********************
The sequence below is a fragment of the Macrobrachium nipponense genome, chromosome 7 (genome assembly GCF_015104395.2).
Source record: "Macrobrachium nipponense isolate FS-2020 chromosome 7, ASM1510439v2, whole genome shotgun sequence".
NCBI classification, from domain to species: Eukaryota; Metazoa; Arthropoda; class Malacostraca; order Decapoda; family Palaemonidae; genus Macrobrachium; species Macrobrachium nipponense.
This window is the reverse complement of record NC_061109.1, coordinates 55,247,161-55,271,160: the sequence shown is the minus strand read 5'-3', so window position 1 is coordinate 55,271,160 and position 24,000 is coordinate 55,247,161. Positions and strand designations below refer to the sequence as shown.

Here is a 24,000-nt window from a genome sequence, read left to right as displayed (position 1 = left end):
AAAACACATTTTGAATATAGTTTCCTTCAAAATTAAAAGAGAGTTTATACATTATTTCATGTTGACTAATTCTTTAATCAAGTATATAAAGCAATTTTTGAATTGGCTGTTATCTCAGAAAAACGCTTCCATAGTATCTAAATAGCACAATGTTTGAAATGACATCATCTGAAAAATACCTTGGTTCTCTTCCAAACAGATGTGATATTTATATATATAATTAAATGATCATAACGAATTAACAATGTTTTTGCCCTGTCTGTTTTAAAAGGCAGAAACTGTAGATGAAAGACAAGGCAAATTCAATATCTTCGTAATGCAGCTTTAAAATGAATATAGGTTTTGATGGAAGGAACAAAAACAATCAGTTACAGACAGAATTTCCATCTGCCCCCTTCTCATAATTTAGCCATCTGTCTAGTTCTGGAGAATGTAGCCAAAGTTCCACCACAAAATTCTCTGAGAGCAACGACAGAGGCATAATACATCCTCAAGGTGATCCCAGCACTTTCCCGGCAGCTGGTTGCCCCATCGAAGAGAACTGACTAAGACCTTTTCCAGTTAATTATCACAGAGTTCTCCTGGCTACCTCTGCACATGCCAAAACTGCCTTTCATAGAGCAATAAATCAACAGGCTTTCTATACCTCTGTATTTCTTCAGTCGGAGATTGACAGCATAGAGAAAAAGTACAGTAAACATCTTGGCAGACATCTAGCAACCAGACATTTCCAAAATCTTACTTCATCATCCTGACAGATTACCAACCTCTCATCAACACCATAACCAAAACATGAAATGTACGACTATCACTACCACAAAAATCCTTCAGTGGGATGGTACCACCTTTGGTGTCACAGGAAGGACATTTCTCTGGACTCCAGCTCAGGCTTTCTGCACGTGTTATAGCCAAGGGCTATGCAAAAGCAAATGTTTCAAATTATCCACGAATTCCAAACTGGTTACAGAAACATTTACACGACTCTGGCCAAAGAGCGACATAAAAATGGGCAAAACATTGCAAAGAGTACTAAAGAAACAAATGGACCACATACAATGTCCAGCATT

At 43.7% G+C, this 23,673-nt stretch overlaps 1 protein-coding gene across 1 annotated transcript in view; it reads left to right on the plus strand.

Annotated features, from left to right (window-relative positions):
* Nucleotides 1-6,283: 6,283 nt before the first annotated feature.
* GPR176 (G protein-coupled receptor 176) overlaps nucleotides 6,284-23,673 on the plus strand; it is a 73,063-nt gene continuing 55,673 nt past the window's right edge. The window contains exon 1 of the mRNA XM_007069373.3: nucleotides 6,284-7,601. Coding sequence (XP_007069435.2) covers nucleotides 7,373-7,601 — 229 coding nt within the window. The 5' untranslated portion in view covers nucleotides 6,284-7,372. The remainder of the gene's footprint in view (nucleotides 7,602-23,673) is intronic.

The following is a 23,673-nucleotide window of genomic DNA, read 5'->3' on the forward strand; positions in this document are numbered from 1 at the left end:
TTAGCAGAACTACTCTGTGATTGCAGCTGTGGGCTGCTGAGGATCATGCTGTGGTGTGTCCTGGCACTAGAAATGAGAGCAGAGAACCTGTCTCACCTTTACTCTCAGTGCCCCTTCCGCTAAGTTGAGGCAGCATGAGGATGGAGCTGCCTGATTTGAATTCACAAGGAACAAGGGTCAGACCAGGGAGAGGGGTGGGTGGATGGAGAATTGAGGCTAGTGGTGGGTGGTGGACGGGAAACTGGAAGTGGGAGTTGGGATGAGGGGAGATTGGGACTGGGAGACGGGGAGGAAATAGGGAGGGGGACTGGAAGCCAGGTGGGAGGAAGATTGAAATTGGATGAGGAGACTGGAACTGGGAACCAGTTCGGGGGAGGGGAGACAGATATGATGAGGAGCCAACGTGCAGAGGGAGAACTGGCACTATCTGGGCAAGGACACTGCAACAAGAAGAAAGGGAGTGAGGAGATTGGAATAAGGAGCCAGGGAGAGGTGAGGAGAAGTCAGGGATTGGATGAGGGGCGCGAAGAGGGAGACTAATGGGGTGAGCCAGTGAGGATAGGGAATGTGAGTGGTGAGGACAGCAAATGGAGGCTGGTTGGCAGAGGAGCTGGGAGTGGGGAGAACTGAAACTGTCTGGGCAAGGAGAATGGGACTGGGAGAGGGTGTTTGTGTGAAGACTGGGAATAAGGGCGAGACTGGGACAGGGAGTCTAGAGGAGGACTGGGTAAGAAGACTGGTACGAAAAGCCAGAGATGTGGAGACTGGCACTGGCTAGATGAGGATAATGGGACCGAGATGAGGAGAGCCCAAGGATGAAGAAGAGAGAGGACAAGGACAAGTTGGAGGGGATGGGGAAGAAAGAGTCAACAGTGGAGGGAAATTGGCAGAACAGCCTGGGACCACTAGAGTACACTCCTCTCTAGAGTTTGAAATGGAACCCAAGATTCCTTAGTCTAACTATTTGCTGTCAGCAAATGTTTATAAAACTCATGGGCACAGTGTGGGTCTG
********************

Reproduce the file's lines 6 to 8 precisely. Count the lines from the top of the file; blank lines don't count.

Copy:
AAAACACATTTTGAATATAGTTTCCTTCAAAATTAAAAGAGAGTTTATACATTATTTCATGTTGACTAATTCTTTAATCAAGTATATAAAGCAATTTTTGAATTGGCTGTTATCTCAGAAAAACGCTTCCATAGTATCTAAATAGCACAATGTTTGAAATGACATCATCTGAAAAATACCTTGGTTCTCTTCCAAACAGATGTGATATTTATATATATAATTAAATGATCATAACGAATTAACAATGTTTTTGCCCTGTCTGTTTTAAAAGGCAGAAACTGTAGATGAAAGACAAGGCAAATTCAATATCTTCGTAATGCAGCTTTAAAATGAATATAGGTTTTGATGGAAGGAACAAAAACAATCAGTTACAGACAGAATTTCCATCTGCCCCCTTCTCATAATTTAGCCATCTGTCTAGTTCTGGAGAATGTAGCCAAAGTTCCACCACAAAATTCTCTGAGAGCAACGACAGAGGCATAATACATCCTCAAGGTGATCCCAGCACTTTCCCGGCAGCTGGTTGCCCCATCGAAGAGAACTGACTAAGACCTTTTCCAGTTAATTATCACAGAGTTCTCCTGGCTACCTCTGCACATGCCAAAACTGCCTTTCATAGAGCAATAAATCAACAGGCTTTCTATACCTCTGTATTTCTTCAGTCGGAGATTGACAGCATAGAGAAAAAGTACAGTAAACATCTTGGCAGACATCTAGCAACCAGACATTTCCAAAATCTTACTTCATCATCCTGACAGATTACCAACCTCTCATCAACACCATAACCAAAACATGAAATGTACGACTATCACTACCACAAAAATCCTTCAGTGGGATGGTACCACCTTTGGTGTCACAGGAAGGACATTTCTCTGGACTCCAGCTCAGGCTTTCTGCACGTGTTATAGCCAAGGGCTATGCAAAAGCAAATGTTTCAAATTATCCACGAATTCCAAACTGGTTACAGAAACATTTACACGACTCTGGCCAAAGAGCGACATAAAAATGGGCAAAACATTGCAAAGAGTACTAAAGAAACAAATGGACCACATACAATGTCCAGCATT

At 43.7% G+C, this 23,673-nt stretch overlaps 1 protein-coding gene across 1 annotated transcript in view; it reads left to right on the plus strand.

Annotated features, from left to right (window-relative positions):